Japan

Are We Ever Going to Get Out of These Mountains?!

After our successful summit of Norikura pass (twice!) but our failed attempt at, you know, actually passing it, we were resolved to try again the next morning.

We carefully counted our food options. Our ‘base camp’ was miles away from any supermarket, but with our emergency noodles and curry we would have enough food to see us through another attempt.

The next morning, again, we woke up with frost on the tent and blue skies above. Again we couldn’t think of any reason why the pass wouldn’t be open, but yesterday we learned that our optimism counts for fuck all, so we were a little bit more careful.

In a hopeful mood we set out to the parking lot/bus station where a few cyclists were getting ready, and some people were just hanging around. Hmm. Upon further inspection we discovered a sign at the bus ticket office that said: “No bus today”. Hmm, that wasn’t very promising, because the bus is (together with a bike or a taxi) the only way to get up the pass. But maybe it was because it was Monday? Much more quiet than on the weekend. That must be it. Right?

Again we stationed ourselves in front of the tourist information office waiting for it to open at 09:00. This time the lady already knew what we wanted and she shook her head the moment we stepped inside. Closed.

Dammit.

Defeated we retreated back to our bench and considered our options. There was no way we could visit Takayama now, unless we would backtrack all the way down to the busy main road that we suffered for a while two days ago, full of trucks and tunnels and shitty pavement. Not an option. We would have to get to Kyoto from a more Southeastern angle, which wouldn’t be bad, just plan B. It would still involve quite a lot of backtracking though, which would have made these two days of cycling really beautiful but completely pointless in terms of getting anywhere.

We stared at our maps again. Actually there was a tiny road just in front of our bench with cars occasionally turning into that direction. We followed it down the map and indeed: it did go somewhere! It would take us in the right direction, but over another (much smaller) mountain pass. A bit further down the route we could follow a tiny road over another pass, and then we would be back on track for our plan B route. That sounded like a reasonable alternative for Norikura! Our disappointment turned into excitement. Let’s do this!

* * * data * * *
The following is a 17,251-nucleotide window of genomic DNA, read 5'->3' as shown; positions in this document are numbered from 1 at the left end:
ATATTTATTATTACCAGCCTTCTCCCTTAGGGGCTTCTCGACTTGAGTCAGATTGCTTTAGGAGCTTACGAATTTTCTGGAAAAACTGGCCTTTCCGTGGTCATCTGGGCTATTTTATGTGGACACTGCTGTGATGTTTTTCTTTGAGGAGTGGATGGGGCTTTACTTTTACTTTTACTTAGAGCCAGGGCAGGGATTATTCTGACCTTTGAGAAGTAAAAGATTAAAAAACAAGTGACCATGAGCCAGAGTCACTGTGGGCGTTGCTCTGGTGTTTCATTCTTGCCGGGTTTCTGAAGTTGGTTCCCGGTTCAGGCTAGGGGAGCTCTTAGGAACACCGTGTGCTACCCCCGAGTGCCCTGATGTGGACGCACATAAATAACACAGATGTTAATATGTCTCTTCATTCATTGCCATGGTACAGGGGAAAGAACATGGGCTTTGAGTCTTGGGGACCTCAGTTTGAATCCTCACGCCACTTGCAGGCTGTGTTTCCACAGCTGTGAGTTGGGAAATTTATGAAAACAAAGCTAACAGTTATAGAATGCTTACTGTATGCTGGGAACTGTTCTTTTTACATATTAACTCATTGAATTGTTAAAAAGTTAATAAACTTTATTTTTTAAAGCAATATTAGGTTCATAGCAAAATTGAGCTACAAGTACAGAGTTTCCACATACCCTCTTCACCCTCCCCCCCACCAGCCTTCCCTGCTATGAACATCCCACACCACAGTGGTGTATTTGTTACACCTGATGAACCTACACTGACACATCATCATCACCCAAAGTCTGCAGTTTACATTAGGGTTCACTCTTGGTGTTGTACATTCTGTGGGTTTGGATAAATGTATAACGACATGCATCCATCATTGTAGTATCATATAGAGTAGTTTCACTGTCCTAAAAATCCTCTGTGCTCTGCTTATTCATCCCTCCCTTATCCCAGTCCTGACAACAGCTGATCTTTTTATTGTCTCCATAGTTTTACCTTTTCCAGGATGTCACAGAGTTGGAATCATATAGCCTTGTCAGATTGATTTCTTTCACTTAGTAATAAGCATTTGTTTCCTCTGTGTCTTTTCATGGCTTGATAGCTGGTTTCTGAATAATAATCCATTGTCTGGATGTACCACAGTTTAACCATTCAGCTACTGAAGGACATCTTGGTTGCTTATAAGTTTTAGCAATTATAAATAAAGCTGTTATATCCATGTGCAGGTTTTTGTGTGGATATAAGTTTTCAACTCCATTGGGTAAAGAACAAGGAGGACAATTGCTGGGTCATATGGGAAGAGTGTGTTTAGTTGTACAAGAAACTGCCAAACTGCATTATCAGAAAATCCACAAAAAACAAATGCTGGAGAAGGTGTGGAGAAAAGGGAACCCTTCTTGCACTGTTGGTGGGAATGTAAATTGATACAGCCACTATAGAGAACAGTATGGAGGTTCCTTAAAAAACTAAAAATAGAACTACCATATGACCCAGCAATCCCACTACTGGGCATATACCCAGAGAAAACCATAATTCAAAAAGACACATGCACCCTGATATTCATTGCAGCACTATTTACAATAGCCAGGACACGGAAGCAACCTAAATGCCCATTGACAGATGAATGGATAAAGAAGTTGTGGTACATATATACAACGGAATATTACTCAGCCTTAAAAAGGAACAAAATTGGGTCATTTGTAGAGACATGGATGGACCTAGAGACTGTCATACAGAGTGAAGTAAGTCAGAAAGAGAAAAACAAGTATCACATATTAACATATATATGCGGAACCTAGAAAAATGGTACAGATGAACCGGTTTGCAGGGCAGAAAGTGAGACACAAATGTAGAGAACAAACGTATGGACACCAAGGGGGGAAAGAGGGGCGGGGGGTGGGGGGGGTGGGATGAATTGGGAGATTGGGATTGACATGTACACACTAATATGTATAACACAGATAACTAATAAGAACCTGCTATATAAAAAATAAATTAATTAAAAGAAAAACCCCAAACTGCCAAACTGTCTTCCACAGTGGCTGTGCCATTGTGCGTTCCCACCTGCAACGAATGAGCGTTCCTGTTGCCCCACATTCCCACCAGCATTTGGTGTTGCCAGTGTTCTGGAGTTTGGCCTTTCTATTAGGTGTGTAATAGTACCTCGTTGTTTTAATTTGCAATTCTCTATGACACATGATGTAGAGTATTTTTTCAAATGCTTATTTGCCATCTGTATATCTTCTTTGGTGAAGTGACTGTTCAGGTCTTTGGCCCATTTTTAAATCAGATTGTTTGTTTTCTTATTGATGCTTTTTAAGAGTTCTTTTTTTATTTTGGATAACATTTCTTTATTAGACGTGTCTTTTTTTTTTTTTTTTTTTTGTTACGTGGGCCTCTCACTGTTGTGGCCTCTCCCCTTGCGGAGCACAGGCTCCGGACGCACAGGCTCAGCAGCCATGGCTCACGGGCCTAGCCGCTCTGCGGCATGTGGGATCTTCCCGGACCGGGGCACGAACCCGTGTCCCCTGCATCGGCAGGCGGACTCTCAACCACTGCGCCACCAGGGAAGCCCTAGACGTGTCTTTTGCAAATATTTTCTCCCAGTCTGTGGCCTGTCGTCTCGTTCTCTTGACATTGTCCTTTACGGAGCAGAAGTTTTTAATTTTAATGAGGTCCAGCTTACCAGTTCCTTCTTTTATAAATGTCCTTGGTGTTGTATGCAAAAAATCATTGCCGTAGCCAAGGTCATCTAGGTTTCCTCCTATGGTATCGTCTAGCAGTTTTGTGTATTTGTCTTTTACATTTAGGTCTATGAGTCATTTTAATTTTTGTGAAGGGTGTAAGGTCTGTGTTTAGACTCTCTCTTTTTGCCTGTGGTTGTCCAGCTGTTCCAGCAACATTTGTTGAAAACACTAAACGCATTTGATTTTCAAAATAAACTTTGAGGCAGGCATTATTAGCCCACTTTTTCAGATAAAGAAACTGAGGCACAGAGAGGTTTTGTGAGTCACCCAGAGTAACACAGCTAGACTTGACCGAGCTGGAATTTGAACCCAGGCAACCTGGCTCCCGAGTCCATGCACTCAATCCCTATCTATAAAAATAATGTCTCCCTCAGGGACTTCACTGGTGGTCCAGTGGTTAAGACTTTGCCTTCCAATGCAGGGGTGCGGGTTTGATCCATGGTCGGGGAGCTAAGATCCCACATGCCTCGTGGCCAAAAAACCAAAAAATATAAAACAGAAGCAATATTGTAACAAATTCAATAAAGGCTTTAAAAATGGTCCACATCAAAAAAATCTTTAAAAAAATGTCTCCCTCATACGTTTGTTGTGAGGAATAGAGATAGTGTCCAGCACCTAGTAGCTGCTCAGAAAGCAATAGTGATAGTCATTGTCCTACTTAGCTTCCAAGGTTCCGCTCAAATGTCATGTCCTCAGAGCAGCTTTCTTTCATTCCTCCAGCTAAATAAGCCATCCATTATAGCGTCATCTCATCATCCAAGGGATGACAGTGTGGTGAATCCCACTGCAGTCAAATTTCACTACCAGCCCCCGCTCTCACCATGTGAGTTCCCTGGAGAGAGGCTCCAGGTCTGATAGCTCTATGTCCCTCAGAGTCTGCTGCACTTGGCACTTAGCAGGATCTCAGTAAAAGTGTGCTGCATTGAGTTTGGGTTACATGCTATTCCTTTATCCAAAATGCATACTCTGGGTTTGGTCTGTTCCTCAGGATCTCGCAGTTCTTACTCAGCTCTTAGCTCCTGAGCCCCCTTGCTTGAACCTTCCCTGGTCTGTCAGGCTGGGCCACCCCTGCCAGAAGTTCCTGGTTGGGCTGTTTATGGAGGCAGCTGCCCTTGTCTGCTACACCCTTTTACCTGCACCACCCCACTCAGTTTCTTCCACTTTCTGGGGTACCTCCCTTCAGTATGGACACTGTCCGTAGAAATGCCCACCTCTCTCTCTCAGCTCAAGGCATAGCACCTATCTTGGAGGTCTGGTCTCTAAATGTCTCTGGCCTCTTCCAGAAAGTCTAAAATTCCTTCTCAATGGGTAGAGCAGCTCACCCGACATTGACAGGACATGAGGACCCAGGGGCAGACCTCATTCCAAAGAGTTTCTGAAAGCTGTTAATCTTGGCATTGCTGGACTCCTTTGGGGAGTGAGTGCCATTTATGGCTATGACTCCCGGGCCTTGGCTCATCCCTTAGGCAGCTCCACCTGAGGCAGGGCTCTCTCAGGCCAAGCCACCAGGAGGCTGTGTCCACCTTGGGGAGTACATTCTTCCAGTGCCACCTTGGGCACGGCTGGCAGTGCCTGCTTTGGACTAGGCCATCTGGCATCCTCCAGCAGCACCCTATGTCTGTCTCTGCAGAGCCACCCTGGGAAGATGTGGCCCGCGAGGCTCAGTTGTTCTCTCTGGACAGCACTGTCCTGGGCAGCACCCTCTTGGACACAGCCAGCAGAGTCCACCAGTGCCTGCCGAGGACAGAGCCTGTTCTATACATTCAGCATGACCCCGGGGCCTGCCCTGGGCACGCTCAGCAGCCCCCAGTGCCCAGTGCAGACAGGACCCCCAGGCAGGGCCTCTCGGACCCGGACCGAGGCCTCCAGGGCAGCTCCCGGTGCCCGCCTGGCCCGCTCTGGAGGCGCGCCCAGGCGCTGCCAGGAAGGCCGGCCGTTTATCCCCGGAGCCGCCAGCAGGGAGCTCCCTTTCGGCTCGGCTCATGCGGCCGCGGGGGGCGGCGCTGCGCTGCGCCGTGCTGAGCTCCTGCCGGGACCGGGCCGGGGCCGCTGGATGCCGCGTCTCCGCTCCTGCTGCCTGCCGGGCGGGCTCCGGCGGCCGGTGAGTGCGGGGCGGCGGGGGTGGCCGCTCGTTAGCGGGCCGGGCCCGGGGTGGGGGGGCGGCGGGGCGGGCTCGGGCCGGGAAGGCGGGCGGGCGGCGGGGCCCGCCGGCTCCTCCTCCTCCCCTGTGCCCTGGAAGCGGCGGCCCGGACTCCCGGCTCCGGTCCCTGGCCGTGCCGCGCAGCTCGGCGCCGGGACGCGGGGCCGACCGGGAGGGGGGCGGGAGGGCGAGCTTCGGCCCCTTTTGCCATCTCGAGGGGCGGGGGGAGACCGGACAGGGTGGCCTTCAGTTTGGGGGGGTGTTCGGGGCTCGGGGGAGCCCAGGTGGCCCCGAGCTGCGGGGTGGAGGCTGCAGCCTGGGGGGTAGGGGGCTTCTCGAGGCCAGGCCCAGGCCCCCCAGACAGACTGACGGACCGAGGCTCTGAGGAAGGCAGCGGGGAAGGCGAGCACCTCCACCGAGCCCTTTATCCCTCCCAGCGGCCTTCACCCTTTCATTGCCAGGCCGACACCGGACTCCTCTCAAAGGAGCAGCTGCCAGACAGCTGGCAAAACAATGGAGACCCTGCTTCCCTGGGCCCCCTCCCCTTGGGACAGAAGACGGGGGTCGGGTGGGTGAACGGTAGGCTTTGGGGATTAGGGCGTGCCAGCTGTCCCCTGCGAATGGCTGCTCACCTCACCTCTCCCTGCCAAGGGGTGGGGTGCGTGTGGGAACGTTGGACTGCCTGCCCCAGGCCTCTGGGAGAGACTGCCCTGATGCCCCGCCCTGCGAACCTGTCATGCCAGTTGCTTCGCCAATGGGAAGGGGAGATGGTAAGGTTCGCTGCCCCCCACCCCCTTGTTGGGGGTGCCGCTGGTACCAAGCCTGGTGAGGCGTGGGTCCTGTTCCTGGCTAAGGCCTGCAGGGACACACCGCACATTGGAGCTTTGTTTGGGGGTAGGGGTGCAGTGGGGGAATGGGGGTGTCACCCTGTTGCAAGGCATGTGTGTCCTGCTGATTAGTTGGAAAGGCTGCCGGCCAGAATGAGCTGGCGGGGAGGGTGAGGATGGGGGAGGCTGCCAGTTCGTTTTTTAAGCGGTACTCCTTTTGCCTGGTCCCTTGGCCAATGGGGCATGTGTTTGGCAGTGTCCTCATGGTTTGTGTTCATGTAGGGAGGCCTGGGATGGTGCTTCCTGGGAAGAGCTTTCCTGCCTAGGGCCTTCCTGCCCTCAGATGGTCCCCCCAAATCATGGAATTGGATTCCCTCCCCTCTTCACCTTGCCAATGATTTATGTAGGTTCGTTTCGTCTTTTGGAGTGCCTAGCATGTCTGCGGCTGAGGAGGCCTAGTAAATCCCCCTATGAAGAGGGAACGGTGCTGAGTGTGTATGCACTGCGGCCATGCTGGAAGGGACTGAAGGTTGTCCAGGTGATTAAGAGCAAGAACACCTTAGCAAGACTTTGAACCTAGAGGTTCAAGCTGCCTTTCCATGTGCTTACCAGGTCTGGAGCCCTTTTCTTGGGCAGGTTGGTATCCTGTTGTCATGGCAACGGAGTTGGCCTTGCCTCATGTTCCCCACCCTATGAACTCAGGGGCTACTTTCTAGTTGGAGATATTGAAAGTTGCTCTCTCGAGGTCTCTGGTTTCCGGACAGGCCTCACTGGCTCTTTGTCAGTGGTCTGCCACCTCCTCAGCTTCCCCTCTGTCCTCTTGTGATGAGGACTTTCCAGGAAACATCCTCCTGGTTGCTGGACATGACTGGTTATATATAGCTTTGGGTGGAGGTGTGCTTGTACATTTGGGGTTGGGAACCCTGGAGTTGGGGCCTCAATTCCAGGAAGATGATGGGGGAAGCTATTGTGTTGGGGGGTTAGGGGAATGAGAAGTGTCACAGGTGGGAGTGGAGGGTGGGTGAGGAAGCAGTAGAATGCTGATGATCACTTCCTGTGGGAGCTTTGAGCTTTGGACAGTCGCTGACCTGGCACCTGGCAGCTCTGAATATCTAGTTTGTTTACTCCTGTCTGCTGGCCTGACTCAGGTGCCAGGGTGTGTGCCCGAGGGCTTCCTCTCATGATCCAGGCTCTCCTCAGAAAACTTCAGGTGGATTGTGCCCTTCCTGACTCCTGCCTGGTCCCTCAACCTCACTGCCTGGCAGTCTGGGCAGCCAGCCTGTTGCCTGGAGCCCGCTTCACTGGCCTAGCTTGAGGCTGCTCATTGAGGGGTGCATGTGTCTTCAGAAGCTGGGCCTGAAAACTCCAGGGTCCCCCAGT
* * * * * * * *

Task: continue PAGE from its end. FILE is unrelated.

Just as we were getting ready a friendly motorcyclist that we had been chattig to earlier that morning walked over to us. “Bus OK! Bicycle OK!”, he said enthusiastically while pointing at the mountain. And indeed, suddenly the parking lot had turned into a flurry of activity with people lining up for the bus that looked like it was about to depart. The pass was open! “Let’s do this!” we shouted while high-fiving each other.

While getting ready we looked at each other. For some reason we were still faffing around. I sighed.

“What should we do?”, Antonio asked.

“I feel like we should go”, I answered, emphasising the ‘should’. “But we have done it already, and I got pretty excited about our plan C,” I elaborated.

“We’ve also seen half of the descent on the other side already,” added Antonio.

“But this is what we came for!” I proclaimed.

“What a rollercoaster of emotions!” Antonio sighed.

“Ugghhh. Okay. Screw Norikura. Let’s go South!” we said together.

And so south we went, over another, smaller mountainpass, riding through a golden forest of autumn leaves. After a while we joined the main road, ate a bowl of noodles, then left the main road again to cycle through a valley, slowly uphill, looking for this tiny mountain road. After 15-ish km in the valley we found it. It was tiny indeed, and very steep. Up we went. Until, after a few km, a truck passed us, stopped, and the driver informed us that the road ahead was closed.

Well shiiiiiiiiiit.

Not that closed roads really stopped us before, so we asked him if it was okay by bicycle. He just laughed and shook his head. “No”, and tried to explain that something had collapsed. A bridge maybe? He sounded very definitive, so we weren’t even going to try.

The only way to get out of there was to backtrack through the valley, back to the main road, and follow that over another mountain. The long way around. The more boring way around, but at least we eventually made it.

Here’s the profile and a visualization of the route.

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